Verses 3-15 review God’s awesome accomplishments of the past.  These historic events are meant to show what God’s anger---currently hidden from the physical universe---can be like.  Some of this definitely appears to be 2nd Coming of Christ in description too.  Verses 3-15, “God came from Teman, the Holy One from Mount Paran.  His glory covered the heavens, and the earth was full of his praise.  His brightness was like the light; he had rays flashing from his hand, and there his power was hidden.  Before him went pestilence, and fever followed at his feet.  He stood and measured the earth; he looked and startled the nations.  And everlasting mountains were scattered, the perpetual hills bowed.  His ways are everlasting.  I saw the tents of Cushan in affliction; the curtains of the land of Midian trembled.  O LORD, were you displeased with the rivers, was your anger against the rivers, was your wrath against the sea, that you rode on your horses, your chariots of salvation?  Your bow was made ready; oaths were sword over your arrows.  You divided the earth with rivers.  The mountains saw you and trembled; the overflowing of the water passed by.  The deep uttered its voice, and lifted its hands on high.  The sun and moon stood still in their habitation; at the light of your arrows they went, at the shining of your glittering spear.  You marched through the land in indignation; you trampled the nations in anger.  You went forth for the salvation of your people.  For salvation with your Anointed.  You struck the head from the house of the wicked.  By laying bare from foundation to neck.  Selah  You thrust through with his own arrows the head of his villages.  They came out like a whirlwind to scatter me; their rejoicing was like feasting on the poor in secret.  You walked through the sea with your horses, through the heap of great waters.”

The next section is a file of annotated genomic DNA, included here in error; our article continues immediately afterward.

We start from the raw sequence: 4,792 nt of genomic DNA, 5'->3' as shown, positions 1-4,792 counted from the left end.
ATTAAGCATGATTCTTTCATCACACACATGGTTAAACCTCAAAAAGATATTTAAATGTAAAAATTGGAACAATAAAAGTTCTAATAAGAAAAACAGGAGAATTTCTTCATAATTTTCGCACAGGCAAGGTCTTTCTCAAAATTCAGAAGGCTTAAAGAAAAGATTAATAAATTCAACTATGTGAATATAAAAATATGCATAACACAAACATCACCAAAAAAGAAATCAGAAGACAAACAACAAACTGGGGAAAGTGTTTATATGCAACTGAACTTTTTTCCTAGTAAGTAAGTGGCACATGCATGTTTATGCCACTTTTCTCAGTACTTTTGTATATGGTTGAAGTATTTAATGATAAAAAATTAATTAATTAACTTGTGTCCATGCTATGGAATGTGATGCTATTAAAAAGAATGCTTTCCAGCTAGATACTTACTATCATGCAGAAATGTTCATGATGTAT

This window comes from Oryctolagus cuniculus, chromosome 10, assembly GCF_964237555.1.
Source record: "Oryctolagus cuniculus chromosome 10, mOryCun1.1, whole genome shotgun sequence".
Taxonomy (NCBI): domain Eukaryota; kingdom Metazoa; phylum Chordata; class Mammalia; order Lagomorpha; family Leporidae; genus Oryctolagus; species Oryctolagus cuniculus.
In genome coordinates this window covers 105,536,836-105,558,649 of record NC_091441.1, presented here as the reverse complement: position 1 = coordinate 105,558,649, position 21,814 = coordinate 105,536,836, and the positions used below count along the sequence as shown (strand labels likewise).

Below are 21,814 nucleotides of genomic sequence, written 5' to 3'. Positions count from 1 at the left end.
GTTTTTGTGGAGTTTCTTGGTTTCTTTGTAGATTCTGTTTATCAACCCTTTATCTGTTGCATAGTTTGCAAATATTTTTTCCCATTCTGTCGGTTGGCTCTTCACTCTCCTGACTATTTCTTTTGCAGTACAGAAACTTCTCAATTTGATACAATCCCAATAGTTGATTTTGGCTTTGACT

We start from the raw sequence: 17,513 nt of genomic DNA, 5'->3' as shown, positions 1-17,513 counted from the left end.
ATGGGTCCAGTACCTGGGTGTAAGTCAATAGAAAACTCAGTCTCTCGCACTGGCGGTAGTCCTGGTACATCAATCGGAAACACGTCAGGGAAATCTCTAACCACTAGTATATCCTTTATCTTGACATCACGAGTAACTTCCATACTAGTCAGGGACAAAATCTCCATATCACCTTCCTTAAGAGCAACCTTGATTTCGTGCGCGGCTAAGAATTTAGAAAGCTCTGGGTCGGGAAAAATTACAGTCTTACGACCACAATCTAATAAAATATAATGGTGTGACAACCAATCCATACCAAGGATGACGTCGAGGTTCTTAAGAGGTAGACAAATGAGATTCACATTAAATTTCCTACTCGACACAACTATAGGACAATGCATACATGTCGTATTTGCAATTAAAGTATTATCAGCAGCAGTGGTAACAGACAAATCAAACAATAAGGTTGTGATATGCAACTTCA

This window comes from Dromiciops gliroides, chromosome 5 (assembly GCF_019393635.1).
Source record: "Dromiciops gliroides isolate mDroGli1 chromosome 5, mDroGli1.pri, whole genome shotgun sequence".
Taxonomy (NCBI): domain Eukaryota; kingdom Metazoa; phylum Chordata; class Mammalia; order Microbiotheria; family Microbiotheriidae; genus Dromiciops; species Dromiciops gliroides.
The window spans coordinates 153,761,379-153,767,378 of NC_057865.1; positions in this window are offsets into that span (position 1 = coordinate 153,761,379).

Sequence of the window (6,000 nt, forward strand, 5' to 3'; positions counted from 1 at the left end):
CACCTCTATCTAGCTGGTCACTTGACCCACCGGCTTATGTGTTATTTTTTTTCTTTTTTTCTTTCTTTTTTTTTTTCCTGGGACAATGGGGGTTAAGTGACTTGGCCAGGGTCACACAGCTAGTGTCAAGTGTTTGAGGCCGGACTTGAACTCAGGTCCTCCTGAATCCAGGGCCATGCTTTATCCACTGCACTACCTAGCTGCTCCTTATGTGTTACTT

Verses 16-20, “When I heard, my body trembled; my lips quivered at the voice; rottenness entered my bones; and I trembled in myself, that I might rest in the day of trouble.  When he comes up to the people, he will invade them with his troops.  Though the fig tree may not blossom, nor fruit be on the vines; though the labor of the olive may fail, and the fields yield no food; though the flock may be cut off from the fold, and there be no herd in the stalls---yet I will rejoice in the LORD, I will joy in the God of my salvation.  The LORD God is my strength; he will make my feet like deer’s feet, and he will make me walk on my high hills.  To the Chief Musician.  With my stringed instruments.”  Great fear, causing Habakkuk to tremble, overtook him when he realized the people have to face God’s power coming up against them.  Then in verses 17-19 Habakkuk says though all this happens (and essentially ‘though I have to live through all this’), I will have faith in my God (verse 19).